Months later on a quiet, distant shore, the opportunity presented itself to leave the solo sailing world behind. For the next seven years while nurturing a new relationship, I grieved my loss of Dan. My new mate and I shared many adventures sailing and camping together. On land or on the water, I had so much free time. I didn’t have to pump the gas, set the sails, or weigh the anchor all of the time.  I could if I wanted. It was just that I only had to do those things half of the time. Every chore was shared. Grocery shopping, cleaning the cars, paying the bills were only taking 50% of my time. 

I read more during those years than in my whole life. I cried more, too. On those long treks across Montana, or crossing the gulf stream Danny was always on my mind. I didn’t hide the tears. They just flowed. Why didn’t I do more to save him? How can I be with someone else? These questions, I am sure, every widow asks. 

Then, suddenly, as if I woke from a coma, in plain view, upon a hillside was this cute little house. It had a slanted roof like the salt box houses in New Hampshire. The inside was designed like a mountain cabin. “I’m going to buy that house,” I declared. The next day I did. 

Suddenly my grief for Danny turned into fond memories. Ron and I pledged to appreciate each other’s past while spending our remaining years together as a couple. With the sun shining on the snow-capped mountains, the wind blowing across the valley below, and the fire warming our souls each night, for the first time in my life, there was nowhere else I wanted to go.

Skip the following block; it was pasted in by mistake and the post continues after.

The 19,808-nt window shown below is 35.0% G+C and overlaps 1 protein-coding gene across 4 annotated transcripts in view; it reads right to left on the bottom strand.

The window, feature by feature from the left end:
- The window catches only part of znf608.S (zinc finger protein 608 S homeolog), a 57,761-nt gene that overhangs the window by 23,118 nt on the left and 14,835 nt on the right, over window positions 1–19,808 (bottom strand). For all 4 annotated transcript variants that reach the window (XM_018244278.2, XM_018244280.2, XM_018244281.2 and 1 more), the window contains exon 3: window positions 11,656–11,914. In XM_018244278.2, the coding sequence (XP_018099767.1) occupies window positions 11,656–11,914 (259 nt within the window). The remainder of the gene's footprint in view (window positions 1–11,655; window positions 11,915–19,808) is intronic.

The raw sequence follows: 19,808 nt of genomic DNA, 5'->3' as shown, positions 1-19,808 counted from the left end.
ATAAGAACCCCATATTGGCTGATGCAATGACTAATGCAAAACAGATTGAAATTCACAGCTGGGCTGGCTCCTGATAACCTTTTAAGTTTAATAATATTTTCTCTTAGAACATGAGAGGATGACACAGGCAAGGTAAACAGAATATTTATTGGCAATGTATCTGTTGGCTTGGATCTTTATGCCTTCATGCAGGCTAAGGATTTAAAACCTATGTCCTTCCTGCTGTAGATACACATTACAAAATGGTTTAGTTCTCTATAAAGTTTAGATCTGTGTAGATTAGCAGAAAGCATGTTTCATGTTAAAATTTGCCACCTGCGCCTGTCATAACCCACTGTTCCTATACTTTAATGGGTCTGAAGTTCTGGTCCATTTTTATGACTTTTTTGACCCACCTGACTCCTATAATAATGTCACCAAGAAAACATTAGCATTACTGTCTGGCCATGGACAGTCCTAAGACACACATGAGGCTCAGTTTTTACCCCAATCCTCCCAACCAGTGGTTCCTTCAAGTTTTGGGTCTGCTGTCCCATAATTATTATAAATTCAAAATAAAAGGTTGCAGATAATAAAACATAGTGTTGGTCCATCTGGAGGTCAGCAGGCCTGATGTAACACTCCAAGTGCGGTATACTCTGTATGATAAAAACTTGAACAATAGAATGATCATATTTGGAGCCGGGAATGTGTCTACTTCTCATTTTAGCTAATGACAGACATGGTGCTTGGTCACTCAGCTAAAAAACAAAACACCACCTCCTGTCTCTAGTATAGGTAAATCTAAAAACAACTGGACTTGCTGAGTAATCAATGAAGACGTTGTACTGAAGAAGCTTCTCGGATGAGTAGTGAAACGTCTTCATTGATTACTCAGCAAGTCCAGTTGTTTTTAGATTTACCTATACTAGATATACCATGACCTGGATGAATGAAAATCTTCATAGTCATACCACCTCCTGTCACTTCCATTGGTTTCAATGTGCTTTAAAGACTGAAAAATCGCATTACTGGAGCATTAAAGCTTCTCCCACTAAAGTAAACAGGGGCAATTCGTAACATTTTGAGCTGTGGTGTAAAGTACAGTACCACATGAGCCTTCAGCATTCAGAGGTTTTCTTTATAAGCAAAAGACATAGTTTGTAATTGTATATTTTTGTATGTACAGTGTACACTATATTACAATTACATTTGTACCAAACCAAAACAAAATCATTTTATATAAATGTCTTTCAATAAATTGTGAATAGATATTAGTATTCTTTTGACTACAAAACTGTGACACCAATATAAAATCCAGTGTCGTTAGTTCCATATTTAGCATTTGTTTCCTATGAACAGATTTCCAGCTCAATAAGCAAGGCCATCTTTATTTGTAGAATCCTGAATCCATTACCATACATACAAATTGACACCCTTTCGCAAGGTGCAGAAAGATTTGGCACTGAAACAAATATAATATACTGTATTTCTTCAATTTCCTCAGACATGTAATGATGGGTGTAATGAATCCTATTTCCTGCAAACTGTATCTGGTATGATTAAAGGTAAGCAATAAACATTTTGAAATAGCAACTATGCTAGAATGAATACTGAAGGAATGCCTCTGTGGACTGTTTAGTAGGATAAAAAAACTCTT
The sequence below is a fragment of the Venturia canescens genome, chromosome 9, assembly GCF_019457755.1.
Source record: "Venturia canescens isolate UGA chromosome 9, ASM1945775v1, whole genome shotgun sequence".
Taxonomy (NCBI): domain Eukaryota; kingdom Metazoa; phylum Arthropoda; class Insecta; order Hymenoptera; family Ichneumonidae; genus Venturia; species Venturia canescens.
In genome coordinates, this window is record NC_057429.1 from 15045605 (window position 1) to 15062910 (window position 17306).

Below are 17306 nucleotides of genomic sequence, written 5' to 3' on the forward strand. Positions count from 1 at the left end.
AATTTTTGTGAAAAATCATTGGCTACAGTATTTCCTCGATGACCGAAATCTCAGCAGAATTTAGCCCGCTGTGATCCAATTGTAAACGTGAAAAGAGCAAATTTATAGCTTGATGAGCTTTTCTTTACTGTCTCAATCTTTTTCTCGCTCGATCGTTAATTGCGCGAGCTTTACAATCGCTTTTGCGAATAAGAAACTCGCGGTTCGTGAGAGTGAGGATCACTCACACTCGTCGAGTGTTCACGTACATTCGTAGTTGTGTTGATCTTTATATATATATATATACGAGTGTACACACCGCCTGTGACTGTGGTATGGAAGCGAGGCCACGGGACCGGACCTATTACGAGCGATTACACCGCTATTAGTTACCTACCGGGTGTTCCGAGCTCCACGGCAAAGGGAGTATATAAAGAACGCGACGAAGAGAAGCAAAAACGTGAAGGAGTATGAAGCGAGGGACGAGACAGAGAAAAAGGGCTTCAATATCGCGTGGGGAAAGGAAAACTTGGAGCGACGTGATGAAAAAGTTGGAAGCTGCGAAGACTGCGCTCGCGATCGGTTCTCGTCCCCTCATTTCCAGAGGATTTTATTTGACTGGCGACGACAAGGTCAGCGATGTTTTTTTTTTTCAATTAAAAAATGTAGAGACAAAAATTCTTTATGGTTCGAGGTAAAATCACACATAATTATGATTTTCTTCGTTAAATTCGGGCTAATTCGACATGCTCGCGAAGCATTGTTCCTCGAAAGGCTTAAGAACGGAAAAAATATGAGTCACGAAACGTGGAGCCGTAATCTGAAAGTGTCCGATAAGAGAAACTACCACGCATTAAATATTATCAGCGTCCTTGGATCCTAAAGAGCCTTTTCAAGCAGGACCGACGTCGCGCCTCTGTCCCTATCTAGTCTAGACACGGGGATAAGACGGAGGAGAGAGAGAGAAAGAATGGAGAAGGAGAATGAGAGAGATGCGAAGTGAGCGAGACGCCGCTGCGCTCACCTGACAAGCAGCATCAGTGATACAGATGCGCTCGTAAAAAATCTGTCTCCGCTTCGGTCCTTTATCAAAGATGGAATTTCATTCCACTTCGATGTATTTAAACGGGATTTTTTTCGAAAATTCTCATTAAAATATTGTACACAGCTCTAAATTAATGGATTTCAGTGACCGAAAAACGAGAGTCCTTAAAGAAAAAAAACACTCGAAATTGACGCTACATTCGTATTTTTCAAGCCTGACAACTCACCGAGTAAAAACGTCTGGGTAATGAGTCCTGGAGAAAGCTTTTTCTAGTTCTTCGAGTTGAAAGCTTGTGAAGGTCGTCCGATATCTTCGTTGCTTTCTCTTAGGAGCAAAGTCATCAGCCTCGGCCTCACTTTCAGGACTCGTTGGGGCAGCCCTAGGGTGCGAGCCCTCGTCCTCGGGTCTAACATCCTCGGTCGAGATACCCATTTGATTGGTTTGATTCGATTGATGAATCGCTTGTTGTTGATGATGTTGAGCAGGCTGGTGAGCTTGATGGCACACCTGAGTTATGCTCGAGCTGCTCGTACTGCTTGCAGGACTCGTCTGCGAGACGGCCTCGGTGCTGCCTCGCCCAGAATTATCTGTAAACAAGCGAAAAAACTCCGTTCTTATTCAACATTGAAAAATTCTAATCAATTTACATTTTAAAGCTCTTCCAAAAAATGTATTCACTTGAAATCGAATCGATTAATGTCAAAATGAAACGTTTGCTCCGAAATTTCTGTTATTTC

Listening to Pandora this afternoon, I was whooed back to 1971 when Johnny Horton’s rendition of North to Alaska roused my senses. Nearly 50 years ago, in mid June, my boyfriend Ronny and I picked up his mom in Seatle, Washington. For the next two weeks we bellowed the words to this hit tune for all the world to hear. We were on an adventure bumping and bouncing along the thousand mile dirt road. Mile marker zero was posted in Dawson Creek, Btitish Columbia. A thousand miles later we sang out a ‘Yahoo,’ when we turned onto the main street in the Yukon Territory. This journey is a part of my life I am blessed to have etched in my memory. 

Imagine, me, my boyfriend and his mom sitting shoulder to shoulder in the front seat of an F150 Ford pick up truck. I was a barefoot, long haired Joan Baez imitator. Ronny was a recovering heroin addict. His mom was a well endowed widow from Miami Beach. Our adventure began when Ronny and I quit our jobs in Lubbock, Texas. Although I never met his mom before this trip, she seemed eager to come along. We picked her up at the Seattle airport. The second she hopped into the truck and slammed the door shut, Ronny peeled out of the airport. We were on our way.

By nightfall we were well into British Columbia. Sleeping arrangements were modest. Ronny had installed a slide on camper into the bed of his truck. He also built a shelf for his mom to sleep on. It didn’t dawn on me until our first night on the road. I recall thinking, “This is weird, I can’t sleep with a guy whose mom is in the upper bunk. What if he wanted to…” Without much ado, I suggested his mom snuggle up next to me on the thick foam mattress covering the truck bed. “Ronny,” I whispered, “you’ll sleep better on the shelf.” And so it was for the remainder of our two month Alaskan adenture.

Ronny’s foresight about access to fuel was appreciated.  Before leaving Lubbock he installed an auxillary 25 gallon gas tank. Just about the time the needle on our fuel gauge moved to the outer stems of the capital letter ‘E’  we spotted a log cabin. A sigh of relief spewed from each of us when a single fuel pump was spotted around the side of the building. There was always a much welcomed outhouse around back. Inside the cabin we could get some lunch.  Grilled cheese and tomato soup were always on the menu. Potato chips and soft drinks were usually available.